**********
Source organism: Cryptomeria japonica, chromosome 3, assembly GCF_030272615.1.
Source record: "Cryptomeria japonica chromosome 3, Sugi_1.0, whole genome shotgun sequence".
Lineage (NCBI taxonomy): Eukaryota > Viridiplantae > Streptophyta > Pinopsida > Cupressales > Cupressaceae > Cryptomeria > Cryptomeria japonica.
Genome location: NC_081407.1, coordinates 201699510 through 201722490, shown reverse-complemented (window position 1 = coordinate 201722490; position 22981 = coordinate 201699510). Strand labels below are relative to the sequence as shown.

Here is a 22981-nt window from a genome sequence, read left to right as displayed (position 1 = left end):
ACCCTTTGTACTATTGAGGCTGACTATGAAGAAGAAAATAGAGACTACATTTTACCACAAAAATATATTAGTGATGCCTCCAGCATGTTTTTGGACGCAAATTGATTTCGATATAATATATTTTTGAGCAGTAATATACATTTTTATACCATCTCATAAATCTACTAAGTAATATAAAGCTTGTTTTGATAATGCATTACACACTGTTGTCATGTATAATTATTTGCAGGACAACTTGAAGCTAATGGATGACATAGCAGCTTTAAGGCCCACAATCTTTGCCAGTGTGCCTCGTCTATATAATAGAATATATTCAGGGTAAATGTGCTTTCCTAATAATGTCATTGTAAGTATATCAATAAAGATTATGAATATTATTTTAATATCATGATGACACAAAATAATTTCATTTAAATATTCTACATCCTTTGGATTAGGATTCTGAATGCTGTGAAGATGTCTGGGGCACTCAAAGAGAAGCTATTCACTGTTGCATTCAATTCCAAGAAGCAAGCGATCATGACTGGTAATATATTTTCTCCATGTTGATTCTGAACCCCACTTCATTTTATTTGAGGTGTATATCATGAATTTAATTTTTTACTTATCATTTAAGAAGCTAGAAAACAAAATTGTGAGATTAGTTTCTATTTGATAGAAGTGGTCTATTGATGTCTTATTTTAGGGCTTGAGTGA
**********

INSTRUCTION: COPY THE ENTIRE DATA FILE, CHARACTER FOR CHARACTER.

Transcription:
Source organism: Cryptomeria japonica, chromosome 3, assembly GCF_030272615.1.
Source record: "Cryptomeria japonica chromosome 3, Sugi_1.0, whole genome shotgun sequence".
Lineage (NCBI taxonomy): Eukaryota > Viridiplantae > Streptophyta > Pinopsida > Cupressales > Cupressaceae > Cryptomeria > Cryptomeria japonica.
Genome location: NC_081407.1, coordinates 201699510 through 201722490, shown reverse-complemented (window position 1 = coordinate 201722490; position 22981 = coordinate 201699510). Strand labels below are relative to the sequence as shown.

Here is a 22981-nt window from a genome sequence, read left to right as displayed (position 1 = left end):
ACCCTTTGTACTATTGAGGCTGACTATGAAGAAGAAAATAGAGACTACATTTTACCACAAAAATATATTAGTGATGCCTCCAGCATGTTTTTGGACGCAAATTGATTTCGATATAATATATTTTTGAGCAGTAATATACATTTTTATACCATCTCATAAATCTACTAAGTAATATAAAGCTTGTTTTGATAATGCATTACACACTGTTGTCATGTATAATTATTTGCAGGACAACTTGAAGCTAATGGATGACATAGCAGCTTTAAGGCCCACAATCTTTGCCAGTGTGCCTCGTCTATATAATAGAATATATTCAGGGTAAATGTGCTTTCCTAATAATGTCATTGTAAGTATATCAATAAAGATTATGAATATTATTTTAATATCATGATGACACAAAATAATTTCATTTAAATATTCTACATCCTTTGGATTAGGATTCTGAATGCTGTGAAGATGTCTGGGGCACTCAAAGAGAAGCTATTCACTGTTGCATTCAATTCCAAGAAGCAAGCGATCATGACTGGTAATATATTTTCTCCATGTTGATTCTGAACCCCACTTCATTTTATTTGAGGTGTATATCATGAATTTAATTTTTTACTTATCATTTAAGAAGCTAGAAAACAAAATTGTGAGATTAGTTTCTATTTGATAGAAGTGGTCTATTGATGTCTTATTTTAGGGCTTGAGTGA